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Saturday, 04 July 2009 23:51

Birds of Scotland I: Bass Rock – wildlife wonder of the world

 

IMG_2088PSOne of the wildlife wonders of the world – this is how Sir David Attenborough called the rocky island standing up from the waters close to the coast some 35 km east of Edinburgh. When I saw the first pictures of Northern Gannet from Bass Rock on the internet, I realized that the documentary I watched few years ago and where David Attenborough is watching large Gannet colony was shot here on Bass Rock. scotland_bass_rockAt that time I thought that the documentary was shot somewhere far north in arctic waters. Bass Rock Gannetry is a very special place in several aspects – it is not only its location (just 2 km from the Scottish coast) and accessibility but mainly the fact, that it is the largest single-rock colony of Northern Gannet (Morus bassanus) in the world. Although the information on the web are bit confusing – you can read that the largest colony is the Bonaventure Island in Canadian Quebec province (60 000 birds) or the Boreray Island (30 000 pairs), the part of St. Kilda archipelago but Bass Rock is indeed the largest, numbering about 50 000 nesting pairs and about the same number of single birds (Summer 2009). So is no wonder that the island itself gave the latin name to Northern Gannet – Morus bassanus.

 

IMG_1859PS The view of Bass Rock Island from North Berwick – the nearest spot on the Scottish coast is fascinating; a grey volcanic island with steep cliffs, maximum elevation 107 meters and extent of 3 ha is literally covered with white layer of Gannets and from a distance it might look like a beehive – that is because of the huge numbers of Gannets crossing the sky above the island in their never-ending journeys to the sea and back. When you see this, it is quite difficult to imagine the island becomes abandoned after the autumn migration.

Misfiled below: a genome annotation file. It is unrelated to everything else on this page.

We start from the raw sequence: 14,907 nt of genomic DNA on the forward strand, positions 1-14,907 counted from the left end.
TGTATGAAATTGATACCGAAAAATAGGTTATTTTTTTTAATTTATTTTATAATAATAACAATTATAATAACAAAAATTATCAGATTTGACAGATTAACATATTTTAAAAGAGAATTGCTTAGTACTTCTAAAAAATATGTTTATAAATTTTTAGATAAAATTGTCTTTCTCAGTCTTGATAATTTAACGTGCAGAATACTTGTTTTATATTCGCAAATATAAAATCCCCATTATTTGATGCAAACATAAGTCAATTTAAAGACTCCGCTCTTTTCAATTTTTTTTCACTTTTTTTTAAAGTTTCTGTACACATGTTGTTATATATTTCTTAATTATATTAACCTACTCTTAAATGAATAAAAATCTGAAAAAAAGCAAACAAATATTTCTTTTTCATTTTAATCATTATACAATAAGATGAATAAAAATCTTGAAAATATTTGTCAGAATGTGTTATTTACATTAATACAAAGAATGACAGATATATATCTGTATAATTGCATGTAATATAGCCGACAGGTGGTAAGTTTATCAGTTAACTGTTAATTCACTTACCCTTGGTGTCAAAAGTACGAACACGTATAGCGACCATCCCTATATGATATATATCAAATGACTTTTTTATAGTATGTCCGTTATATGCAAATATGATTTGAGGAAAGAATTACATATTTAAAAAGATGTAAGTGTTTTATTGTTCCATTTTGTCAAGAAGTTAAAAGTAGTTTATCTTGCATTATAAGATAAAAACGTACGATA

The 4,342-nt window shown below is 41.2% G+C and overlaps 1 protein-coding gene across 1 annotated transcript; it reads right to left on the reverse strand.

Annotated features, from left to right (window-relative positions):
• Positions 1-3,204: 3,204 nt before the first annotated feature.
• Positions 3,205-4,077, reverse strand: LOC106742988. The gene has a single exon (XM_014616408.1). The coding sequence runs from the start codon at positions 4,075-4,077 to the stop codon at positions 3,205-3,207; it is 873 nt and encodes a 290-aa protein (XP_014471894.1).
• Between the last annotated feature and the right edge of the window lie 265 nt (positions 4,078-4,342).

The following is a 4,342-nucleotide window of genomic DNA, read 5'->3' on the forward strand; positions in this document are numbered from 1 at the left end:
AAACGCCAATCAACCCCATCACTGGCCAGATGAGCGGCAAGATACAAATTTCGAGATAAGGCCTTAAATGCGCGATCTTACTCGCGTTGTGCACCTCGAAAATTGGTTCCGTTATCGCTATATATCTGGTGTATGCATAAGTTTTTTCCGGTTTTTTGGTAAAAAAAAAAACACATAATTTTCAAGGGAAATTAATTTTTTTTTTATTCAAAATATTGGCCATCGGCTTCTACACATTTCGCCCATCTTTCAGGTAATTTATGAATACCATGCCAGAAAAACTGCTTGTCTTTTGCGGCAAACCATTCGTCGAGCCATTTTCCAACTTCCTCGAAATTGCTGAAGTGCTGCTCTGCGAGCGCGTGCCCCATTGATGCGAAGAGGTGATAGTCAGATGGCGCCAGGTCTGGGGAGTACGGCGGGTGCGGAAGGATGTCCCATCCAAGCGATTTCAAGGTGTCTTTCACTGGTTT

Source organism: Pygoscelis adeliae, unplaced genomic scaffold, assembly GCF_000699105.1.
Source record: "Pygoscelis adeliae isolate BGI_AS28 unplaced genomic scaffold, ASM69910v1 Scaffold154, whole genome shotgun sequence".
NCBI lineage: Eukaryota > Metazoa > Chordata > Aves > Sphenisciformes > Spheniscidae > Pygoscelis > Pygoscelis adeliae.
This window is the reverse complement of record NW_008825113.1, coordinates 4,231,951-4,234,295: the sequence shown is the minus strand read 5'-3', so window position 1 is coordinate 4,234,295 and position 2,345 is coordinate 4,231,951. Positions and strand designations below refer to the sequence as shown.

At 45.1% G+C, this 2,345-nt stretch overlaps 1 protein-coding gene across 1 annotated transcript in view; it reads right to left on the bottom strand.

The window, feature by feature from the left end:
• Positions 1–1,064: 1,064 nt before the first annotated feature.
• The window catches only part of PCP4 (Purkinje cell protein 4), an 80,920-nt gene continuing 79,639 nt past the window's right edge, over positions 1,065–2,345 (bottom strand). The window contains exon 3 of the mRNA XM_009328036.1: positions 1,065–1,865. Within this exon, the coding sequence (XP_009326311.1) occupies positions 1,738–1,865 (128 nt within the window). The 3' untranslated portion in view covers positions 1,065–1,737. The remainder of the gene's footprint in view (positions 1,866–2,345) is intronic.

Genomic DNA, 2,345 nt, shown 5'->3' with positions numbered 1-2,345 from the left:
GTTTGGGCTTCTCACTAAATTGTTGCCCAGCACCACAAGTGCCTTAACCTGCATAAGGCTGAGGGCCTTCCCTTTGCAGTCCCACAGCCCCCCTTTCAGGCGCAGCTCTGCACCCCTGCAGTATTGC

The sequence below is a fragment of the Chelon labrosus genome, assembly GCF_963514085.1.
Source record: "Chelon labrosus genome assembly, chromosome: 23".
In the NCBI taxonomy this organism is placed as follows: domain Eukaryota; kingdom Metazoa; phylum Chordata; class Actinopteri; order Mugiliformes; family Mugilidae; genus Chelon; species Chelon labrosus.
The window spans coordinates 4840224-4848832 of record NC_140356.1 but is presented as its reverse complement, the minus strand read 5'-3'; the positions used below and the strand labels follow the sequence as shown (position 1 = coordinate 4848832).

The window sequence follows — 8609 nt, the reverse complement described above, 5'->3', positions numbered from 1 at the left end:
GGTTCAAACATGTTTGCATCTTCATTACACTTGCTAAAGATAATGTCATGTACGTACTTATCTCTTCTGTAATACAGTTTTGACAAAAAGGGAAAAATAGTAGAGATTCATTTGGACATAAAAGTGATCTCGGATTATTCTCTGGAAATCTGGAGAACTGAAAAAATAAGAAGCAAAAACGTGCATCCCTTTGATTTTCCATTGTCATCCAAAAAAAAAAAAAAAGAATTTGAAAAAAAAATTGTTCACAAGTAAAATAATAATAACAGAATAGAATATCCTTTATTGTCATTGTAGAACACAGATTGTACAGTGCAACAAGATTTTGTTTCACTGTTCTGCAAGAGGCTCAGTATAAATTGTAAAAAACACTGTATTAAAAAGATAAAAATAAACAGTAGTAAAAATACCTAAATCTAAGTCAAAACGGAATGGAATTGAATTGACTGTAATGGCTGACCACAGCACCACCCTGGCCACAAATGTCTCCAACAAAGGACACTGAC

IMG_2083PSBass Rock as most of the land in United Kingdom is kept by private owner but there is a possibility to visit the island through the Scottish Seabird Center, that is settled in North Berwick and has exclusive rights to land on the island. In summer months a small fisherman boat that can load on 10 visitors leaves from Dunbar harbour. The sailing takes an hour in maximum, then you stay for about 3 hours on the island (landing is weather permitting), the cost of the trip is 95 GBP per person. When you book the trip through www.photographersonsafari.com then the time spent on the island is a bit longer (4.5 hours) but you also pay adequately more money (149 GBP). Although quite expensive, these trips, that are run about 10 times per month during the season are being booked up pretty quickly – and it is no wonder, visiting the Bass Rock is really a spectacle and life-time experience!